Original Research

What triggers firms to appoint outside directors beyond the legal minimum requirement?

Bum-Jin Park
South African Journal of Business Management | Vol 49, No 1 | a319 | DOI: https://doi.org/10.4102/sajbm.v49i1.319 | © 2018 Bum-Jin Park | This work is licensed under CC Attribution 4.0
Submitted: 27 June 2018 | Published: 14 November 2018

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Bum-Jin Park, Department of Business Administration, Soonchunhyang University, Republic of Korea

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Background: Although previous studies provide important insights on how firms respond to institutional pressure, they fail to acknowledge the salience of globalisation that results in institutional pressures diffusing across countries.

Objectives: Drawing on a selective adaptation model, this article examines whether firms comply with reforms to board structures beyond the minimum legal requirement.

Method: It investigates the determinants of appointing outside directors beyond the minimum legal requirement by analysing the relationship between four main variables and minimum compliance.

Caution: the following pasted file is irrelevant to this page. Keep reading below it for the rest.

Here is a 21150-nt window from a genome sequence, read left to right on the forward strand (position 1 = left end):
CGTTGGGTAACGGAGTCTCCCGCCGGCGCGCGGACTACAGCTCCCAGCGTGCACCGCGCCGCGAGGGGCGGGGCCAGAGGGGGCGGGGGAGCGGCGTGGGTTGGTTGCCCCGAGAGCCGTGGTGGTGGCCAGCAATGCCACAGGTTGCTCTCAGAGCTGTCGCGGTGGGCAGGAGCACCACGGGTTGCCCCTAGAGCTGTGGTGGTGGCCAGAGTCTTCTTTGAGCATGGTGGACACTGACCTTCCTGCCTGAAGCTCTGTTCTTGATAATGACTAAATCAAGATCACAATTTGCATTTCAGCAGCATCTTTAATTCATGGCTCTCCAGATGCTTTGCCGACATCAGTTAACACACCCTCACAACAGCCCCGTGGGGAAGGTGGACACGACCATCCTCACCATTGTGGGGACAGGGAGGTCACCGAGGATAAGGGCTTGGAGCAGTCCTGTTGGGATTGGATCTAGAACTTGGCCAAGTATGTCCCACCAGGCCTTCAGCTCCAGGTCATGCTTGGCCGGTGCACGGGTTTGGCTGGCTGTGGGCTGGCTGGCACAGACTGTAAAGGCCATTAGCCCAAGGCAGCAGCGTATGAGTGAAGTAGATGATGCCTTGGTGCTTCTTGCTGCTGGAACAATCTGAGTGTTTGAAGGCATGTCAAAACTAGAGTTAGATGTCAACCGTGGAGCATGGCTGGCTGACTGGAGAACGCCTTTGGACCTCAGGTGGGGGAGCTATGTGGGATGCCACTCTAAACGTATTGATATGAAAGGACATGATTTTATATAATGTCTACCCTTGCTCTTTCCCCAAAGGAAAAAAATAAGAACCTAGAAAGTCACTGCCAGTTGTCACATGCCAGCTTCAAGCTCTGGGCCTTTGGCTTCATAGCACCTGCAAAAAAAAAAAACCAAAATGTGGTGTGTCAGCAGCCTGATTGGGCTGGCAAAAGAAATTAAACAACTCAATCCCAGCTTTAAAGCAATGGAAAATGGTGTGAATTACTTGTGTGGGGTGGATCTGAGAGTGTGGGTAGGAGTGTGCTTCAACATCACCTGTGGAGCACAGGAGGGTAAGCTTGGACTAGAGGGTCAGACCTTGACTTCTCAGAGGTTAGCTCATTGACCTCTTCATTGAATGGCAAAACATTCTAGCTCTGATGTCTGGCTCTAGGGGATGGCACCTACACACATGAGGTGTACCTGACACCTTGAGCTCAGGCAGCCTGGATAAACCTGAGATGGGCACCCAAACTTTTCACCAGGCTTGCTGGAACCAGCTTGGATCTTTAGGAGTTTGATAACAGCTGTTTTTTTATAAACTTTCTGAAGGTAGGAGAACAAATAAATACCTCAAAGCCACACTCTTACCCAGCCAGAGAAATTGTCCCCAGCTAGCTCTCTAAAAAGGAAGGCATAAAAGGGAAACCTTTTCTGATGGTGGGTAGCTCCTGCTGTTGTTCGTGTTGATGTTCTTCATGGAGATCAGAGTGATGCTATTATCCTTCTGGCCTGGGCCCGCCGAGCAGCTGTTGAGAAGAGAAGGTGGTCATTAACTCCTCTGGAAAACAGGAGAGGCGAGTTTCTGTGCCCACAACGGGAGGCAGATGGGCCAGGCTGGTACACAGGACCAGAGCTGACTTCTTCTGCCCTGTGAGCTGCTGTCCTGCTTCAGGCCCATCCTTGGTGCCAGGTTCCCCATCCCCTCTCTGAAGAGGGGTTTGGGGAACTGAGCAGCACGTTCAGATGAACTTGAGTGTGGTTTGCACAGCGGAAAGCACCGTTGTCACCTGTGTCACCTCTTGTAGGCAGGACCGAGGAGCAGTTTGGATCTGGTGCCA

Results: Using a sample of Korean listed firms during 2002–2014, this study found that the salient organisational conditions (firm complexity and firm performance) and key organisational actors (controlling shareholders and foreign investors) determine the extent to which firms appoint outside directors on their boards.

Conclusion: This study contributes to the strategy literature that examines organisational response to institutional pressure, furthering the understanding of why there is heterogeneity in firm decisions even from firms in the same institutional environment that face similar institutional pressures. Moreover, it makes a contribution to corporate governance literature, in particular to the adoption of governance mechanisms that originate from foreign models.


corporate governance; selective adaptation; Korea; outside directors


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